Negotiating the Legwear Minefield

Legwear can be a minefield, with literally thousands of options to choose from.  There are a couple of questions that you need to ask yourself when choosing your next pair.

Breeches, Riding Tights, Jodhpurs, what’s the difference?

There are three options with regards to legwear for horse riders.  These are Jodhpurs, Breeches and Riding Tights.

Jodhpurs were created around 1890, in Jodhpur, India. They were based on a traditional style worn across southern Asia, with a snug cuff to the ankle and protective padding to the knee.  People who don’t wear long riding boots most of the time, wear jodhpurs, as they are longer in the leg than breeches.  Furthermore, they tend to have a large size range more so than styled breeches, most ladies jodhpurs range from a 24” waist up to a 38”.

Juniors, especially for Showing, primarily use jodhpurs. They are normally made from a knitted fabric and have a rolled cuff at the bottom.  

Breeches are slightly shorter than Jodhpurs, traditionally with Velcro cuff closings, but nowadays they tend to be with Lycra to the ankle.  Because they sit slightly higher than Jodhpurs they need to be able to accommodate differing calf widths, hence the adjustable cuff.

With regards to competition, especially dressage, most people will wear breeches.  This is primarily due to the snug fit of long boots and wanting as little bulk as possible on the lower leg.  This is even more important when training at the higher levels.

Breeches are available in a variety of styles from plain; silicone gripped and also denim.  The majority tend to range in size from ladies 24” to 34”.   Moreover, the general rule of thumb is that a breech will be a slightly ‘neater’ fit than Jodhpurs.  This normally comes down to the fabrics that are used.

Riding Tights are a relatively new invention to the world of horses and they are perfect for somebody wanting to feel comfortable above all else.  
With wide waistbands and stretchy technical fabrics they provide the ultimate feel and movability in the saddle.  They range in styles from those that have silicone across the whole of the seat, silicone to just the knee or just fabric ones.  This means that you can pick which suits your needs the best.

The next question is what are you going to be doing in your legwear?

Your needs with regard to legwear can vary greatly depending on the job.  It is also important to make sure that you are conforming to the rules and standards for your selected discipline.

Showing, for example, tend to like the more traditional look in Canary or Beige breeches or jodhpurs.  Most showing classes will have an outline of what dress is expected and what is against the rules, the best rule of thumb is to abide by the Stud Book.  But most traditional Showing people tend to steer clear of silicone seats and high waists.

Whereas in Dressage performance and elegance are the top priority and white breeches are the norm for most people with variations of bling and silicone grip.   They also tend to like the thinner fabrics as this allows for more ‘feel’ of the horse especially through the seat.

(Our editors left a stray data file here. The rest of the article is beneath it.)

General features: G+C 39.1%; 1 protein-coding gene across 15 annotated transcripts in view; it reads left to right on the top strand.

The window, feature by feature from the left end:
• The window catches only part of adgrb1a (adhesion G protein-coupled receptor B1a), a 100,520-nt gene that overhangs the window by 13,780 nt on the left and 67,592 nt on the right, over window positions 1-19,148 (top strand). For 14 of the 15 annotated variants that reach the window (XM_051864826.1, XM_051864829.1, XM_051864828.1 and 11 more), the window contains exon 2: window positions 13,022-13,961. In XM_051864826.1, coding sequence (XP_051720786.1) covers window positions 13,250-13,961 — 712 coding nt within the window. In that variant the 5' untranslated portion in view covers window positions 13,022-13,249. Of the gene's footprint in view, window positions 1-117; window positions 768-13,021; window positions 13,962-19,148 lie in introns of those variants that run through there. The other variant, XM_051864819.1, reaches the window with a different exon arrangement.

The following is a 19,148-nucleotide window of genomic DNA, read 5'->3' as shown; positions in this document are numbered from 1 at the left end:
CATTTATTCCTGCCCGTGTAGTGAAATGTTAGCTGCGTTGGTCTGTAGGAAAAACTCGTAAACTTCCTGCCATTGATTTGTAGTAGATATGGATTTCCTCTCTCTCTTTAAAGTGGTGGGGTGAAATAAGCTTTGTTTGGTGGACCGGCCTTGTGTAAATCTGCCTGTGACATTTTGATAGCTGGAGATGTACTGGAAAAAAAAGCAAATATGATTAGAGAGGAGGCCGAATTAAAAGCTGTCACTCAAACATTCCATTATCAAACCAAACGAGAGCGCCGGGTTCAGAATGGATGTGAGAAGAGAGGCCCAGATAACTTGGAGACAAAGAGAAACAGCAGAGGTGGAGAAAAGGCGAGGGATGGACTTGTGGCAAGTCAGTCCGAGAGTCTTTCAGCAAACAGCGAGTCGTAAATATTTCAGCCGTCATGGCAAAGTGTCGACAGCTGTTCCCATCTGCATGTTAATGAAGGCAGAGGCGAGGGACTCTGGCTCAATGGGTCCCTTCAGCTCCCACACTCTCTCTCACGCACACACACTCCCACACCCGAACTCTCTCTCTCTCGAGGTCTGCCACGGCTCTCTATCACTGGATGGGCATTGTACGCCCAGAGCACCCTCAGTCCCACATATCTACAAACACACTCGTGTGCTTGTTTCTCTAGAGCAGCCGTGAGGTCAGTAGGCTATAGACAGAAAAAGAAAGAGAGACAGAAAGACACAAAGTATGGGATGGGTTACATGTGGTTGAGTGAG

People who just want to go hacking tend to have comfort as a top priority hence the rise in popularity of the riding tight.  Wide comfort waistbands and 4 way stretch fabrics are the way forward and this is definitely something to look for. Also pockets, it sounds like it shouldn’t be high on the priority list but having somewhere to put, money, phones, hoof picks etc. is actually really important.

The draw back with riding tights is that they tend to be less supportive than other types of legwear due to their stretchy-ness.

What material do you prefer, knitted or woven?

All legwear can be either made from a knitted fabric or a woven one.  The general rule of thumb is that Jodhpurs are made from the slightly ‘thicker’ knitted fabric and breeches made from ‘woven’ fabrics, although there are exceptions to this rule.

The benefits of the Knitted fabric is that they tend to not be see through and cover a multitude of sins and give a more flattering appearance. Being slightly thicker they can warmer, and more robust than their woven counterparts.
Whereas, with a woven fabric the fact they are lighter weight means that they are brilliant at competitions, when performance is key.  Woven fabric especially lighter colours like white can be slightly see through so some riders will steer clear of them for that reason.

However, a newer more robust woven fabric has started to emerge that solves the see though problem. They are thicker than the traditional version but because of this they tend to ‘hold’ and ‘shape' the body more.

Waistline – which would you choose?

There tends to be only two options with regards to waistline, either a high waist up to the belly button or a more traditional standard waistline that sits on the hips.  Some people prefer the higher waistline as they feel more held in and secure, as it gives more structure to the legwear.

And of course the biggest fact of all price!

You need to keep to your budget, when deciding on what you want and work out whether you would prefer two cheaper pairs or one more expensive.  As a general rule knitted fabrics are cheaper than woven ones.   

It is important to remember about the economies of scale when buying as sometimes buying cheap can result in having to buy twice, therefore negating any savings you’ve made.

Of course the most important factor of all is that you have to love them.  I was always told that you will always love them most in the shop, so make sure that you love them there before you buy.

Happy Hunting!